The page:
In the reading from Exodus, we hear the story of what at first glance seem to be three similarly unimportant women, and how God worked with them to bring about the salvation of the Hebrew people. First we hear about the Hebrew midwives, Shiphrah and Puah, who lie to Pharaoh in order to save the Hebrew children being born into their care. Then there is Moses’ mother, who, in the midst of clear persecution from Pharaoh, strategically places her three month old child, her secret treasure, amongst the reeds of the Nile in order for Pharaoh’s daughter to find him, and then gets paid to raise him. These women, who had little to no rights and were constantly being trampled on by Egyptian authority, moved under the radar, they worked in the shadows, surviving on half-truths and deceptions. Doing everything they could to survive. Using what small but mighty power they did have to move the wheels of justice and freedom.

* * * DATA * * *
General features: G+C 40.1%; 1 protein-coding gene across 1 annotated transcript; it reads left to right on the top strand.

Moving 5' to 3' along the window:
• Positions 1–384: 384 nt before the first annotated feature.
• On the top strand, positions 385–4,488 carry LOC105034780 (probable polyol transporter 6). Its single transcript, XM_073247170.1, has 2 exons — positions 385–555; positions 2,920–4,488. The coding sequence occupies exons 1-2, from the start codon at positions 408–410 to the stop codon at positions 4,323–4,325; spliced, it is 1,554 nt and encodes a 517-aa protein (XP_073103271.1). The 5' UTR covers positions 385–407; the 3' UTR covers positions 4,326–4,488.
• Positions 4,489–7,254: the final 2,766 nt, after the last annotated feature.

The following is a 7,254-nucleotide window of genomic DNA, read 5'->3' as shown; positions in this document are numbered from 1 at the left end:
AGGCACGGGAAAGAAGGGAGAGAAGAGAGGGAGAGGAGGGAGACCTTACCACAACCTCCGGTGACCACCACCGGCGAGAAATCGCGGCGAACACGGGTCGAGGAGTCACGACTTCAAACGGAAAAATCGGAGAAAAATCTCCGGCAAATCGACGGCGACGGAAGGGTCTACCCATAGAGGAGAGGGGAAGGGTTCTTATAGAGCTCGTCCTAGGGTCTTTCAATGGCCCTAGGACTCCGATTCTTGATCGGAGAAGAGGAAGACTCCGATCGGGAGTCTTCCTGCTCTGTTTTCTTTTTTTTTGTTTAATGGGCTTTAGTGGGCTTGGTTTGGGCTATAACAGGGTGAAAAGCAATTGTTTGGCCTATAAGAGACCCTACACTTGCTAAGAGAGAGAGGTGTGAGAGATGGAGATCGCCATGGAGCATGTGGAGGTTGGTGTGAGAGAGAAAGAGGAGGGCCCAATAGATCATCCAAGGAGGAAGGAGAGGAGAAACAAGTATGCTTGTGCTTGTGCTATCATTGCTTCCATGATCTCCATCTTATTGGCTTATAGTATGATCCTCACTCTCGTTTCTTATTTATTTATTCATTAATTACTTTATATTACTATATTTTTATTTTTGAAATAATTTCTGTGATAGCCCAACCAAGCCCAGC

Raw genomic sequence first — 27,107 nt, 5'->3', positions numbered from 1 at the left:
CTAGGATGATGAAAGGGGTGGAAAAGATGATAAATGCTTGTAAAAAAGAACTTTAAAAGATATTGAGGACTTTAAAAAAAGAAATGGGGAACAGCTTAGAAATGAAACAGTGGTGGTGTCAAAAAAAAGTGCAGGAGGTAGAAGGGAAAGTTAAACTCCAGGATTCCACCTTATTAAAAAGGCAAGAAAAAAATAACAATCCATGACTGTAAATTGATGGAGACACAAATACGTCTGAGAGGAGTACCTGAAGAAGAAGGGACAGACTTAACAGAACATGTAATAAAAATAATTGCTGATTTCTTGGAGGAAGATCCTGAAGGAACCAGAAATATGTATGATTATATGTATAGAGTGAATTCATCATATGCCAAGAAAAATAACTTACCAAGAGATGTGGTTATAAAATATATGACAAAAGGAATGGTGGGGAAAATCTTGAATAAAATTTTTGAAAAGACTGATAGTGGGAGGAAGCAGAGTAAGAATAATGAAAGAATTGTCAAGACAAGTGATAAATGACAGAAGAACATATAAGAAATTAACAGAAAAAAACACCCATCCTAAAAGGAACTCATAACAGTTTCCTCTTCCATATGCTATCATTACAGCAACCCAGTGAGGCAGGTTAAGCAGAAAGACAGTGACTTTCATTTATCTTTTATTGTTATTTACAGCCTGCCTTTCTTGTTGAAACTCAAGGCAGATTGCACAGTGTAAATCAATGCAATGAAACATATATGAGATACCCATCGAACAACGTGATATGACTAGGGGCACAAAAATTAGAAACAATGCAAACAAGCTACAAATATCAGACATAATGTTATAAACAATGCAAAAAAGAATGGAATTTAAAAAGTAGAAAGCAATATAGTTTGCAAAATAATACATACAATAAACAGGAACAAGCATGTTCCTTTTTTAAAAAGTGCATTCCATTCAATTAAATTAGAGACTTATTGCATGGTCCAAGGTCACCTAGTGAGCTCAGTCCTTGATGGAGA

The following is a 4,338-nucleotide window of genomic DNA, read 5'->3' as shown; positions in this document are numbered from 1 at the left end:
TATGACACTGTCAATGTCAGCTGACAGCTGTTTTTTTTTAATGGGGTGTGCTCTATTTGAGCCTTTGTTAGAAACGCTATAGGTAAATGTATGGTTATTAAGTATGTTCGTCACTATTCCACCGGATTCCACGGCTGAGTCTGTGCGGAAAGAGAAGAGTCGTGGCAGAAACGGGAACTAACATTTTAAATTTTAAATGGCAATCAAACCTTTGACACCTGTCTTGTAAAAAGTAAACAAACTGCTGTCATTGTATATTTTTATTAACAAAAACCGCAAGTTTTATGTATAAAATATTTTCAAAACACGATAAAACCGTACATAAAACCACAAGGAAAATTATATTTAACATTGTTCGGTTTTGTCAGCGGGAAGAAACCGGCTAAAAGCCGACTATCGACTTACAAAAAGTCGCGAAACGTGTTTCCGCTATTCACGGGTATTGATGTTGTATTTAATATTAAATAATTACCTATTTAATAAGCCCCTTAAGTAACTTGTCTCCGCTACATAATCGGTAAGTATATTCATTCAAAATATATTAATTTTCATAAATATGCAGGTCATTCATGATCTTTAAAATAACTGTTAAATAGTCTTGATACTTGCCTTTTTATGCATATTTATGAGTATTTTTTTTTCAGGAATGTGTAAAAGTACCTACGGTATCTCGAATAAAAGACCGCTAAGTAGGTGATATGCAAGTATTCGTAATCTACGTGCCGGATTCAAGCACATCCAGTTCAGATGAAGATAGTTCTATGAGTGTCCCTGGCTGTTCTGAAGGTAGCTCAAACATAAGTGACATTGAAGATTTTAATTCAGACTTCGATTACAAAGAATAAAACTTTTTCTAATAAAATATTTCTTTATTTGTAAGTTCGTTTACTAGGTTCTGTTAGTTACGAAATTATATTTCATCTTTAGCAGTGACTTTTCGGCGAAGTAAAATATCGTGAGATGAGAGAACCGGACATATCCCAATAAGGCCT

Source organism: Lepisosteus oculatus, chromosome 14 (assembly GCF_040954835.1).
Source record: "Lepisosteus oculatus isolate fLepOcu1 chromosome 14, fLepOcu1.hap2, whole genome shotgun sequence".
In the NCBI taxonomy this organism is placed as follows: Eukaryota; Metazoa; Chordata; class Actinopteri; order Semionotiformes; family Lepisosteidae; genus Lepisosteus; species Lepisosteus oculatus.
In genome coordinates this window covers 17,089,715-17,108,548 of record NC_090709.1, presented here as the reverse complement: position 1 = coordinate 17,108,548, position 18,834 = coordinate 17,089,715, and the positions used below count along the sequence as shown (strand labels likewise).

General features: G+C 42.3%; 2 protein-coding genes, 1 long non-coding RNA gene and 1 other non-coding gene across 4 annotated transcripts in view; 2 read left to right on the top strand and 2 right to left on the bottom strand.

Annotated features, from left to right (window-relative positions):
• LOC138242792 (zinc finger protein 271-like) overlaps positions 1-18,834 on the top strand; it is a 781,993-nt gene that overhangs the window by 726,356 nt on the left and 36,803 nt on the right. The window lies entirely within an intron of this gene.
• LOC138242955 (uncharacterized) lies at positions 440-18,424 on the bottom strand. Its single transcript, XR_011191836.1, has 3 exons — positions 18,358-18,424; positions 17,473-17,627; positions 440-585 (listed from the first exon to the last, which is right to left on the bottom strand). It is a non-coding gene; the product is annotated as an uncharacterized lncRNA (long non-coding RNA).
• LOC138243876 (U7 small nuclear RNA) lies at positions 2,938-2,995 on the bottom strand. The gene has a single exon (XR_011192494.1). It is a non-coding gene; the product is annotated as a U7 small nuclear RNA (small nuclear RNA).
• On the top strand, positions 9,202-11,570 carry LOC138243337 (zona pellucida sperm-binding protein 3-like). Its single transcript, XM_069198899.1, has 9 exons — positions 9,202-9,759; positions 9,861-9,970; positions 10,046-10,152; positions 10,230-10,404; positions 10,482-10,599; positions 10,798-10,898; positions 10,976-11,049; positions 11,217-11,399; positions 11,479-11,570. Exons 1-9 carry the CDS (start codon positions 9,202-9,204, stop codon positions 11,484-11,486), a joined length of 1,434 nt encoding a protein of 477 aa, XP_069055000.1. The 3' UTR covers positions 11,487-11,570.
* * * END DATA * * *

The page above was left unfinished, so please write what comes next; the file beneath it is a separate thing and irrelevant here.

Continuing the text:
And if we stop and think about it, the implications of these stories might make us a little uncomfortable. The midwives’ behavior in the Exodus story points to a truth that is calling us to stretch our understanding of where and how God moves in our lives. These women are breaking the rules, they are going against the clear boundaries and guidelines of the culture and society they are living in. No matter what the circumstances, their actions break with the accepted morality that we often still hold today. So what does it mean for us if God works even through what we might perceive as immoral actions?